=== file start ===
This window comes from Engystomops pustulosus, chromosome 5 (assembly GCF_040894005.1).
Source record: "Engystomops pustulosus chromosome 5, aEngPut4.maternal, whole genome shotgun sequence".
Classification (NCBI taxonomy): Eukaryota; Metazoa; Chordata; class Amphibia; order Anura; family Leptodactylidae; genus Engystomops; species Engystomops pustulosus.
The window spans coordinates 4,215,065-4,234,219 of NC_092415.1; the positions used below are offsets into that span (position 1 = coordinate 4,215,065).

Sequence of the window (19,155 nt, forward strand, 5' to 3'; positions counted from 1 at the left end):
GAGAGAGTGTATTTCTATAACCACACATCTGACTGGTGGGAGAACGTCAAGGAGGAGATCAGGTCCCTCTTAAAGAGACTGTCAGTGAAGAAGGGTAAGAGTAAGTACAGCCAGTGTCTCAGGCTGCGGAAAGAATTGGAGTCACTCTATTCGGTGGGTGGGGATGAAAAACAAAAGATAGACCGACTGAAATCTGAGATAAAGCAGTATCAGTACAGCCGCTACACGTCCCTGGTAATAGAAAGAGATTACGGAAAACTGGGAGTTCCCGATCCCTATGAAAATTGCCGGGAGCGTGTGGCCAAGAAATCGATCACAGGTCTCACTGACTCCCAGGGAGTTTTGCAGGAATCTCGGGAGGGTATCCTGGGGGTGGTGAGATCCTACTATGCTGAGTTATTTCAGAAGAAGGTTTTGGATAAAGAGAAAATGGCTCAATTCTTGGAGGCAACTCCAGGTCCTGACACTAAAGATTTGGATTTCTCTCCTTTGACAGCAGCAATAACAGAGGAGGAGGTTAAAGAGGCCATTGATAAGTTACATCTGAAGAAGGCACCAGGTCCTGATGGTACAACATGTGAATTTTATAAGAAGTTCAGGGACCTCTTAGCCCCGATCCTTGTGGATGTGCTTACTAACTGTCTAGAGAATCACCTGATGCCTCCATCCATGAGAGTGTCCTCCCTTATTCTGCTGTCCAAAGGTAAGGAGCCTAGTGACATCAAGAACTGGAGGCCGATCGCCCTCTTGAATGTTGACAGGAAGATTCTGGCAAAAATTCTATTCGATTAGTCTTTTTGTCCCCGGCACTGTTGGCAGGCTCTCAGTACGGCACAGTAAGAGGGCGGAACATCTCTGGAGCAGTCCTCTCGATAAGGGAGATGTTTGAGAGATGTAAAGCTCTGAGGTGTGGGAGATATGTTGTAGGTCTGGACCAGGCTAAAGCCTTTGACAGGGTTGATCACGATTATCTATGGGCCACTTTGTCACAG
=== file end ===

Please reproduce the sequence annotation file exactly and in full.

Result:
This window comes from Engystomops pustulosus, chromosome 5 (assembly GCF_040894005.1).
Source record: "Engystomops pustulosus chromosome 5, aEngPut4.maternal, whole genome shotgun sequence".
Classification (NCBI taxonomy): Eukaryota; Metazoa; Chordata; class Amphibia; order Anura; family Leptodactylidae; genus Engystomops; species Engystomops pustulosus.
The window spans coordinates 4,215,065-4,234,219 of NC_092415.1; the positions used below are offsets into that span (position 1 = coordinate 4,215,065).

Sequence of the window (19,155 nt, forward strand, 5' to 3'; positions counted from 1 at the left end):
GAGAGAGTGTATTTCTATAACCACACATCTGACTGGTGGGAGAACGTCAAGGAGGAGATCAGGTCCCTCTTAAAGAGACTGTCAGTGAAGAAGGGTAAGAGTAAGTACAGCCAGTGTCTCAGGCTGCGGAAAGAATTGGAGTCACTCTATTCGGTGGGTGGGGATGAAAAACAAAAGATAGACCGACTGAAATCTGAGATAAAGCAGTATCAGTACAGCCGCTACACGTCCCTGGTAATAGAAAGAGATTACGGAAAACTGGGAGTTCCCGATCCCTATGAAAATTGCCGGGAGCGTGTGGCCAAGAAATCGATCACAGGTCTCACTGACTCCCAGGGAGTTTTGCAGGAATCTCGGGAGGGTATCCTGGGGGTGGTGAGATCCTACTATGCTGAGTTATTTCAGAAGAAGGTTTTGGATAAAGAGAAAATGGCTCAATTCTTGGAGGCAACTCCAGGTCCTGACACTAAAGATTTGGATTTCTCTCCTTTGACAGCAGCAATAACAGAGGAGGAGGTTAAAGAGGCCATTGATAAGTTACATCTGAAGAAGGCACCAGGTCCTGATGGTACAACATGTGAATTTTATAAGAAGTTCAGGGACCTCTTAGCCCCGATCCTTGTGGATGTGCTTACTAACTGTCTAGAGAATCACCTGATGCCTCCATCCATGAGAGTGTCCTCCCTTATTCTGCTGTCCAAAGGTAAGGAGCCTAGTGACATCAAGAACTGGAGGCCGATCGCCCTCTTGAATGTTGACAGGAAGATTCTGGCAAAAATTCTATTCGATTAGTCTTTTTGTCCCCGGCACTGTTGGCAGGCTCTCAGTACGGCACAGTAAGAGGGCGGAACATCTCTGGAGCAGTCCTCTCGATAAGGGAGATGTTTGAGAGATGTAAAGCTCTGAGGTGTGGGAGATATGTTGTAGGTCTGGACCAGGCTAAAGCCTTTGACAGGGTTGATCACGATTATCTATGGGCCACTTTGTCACAG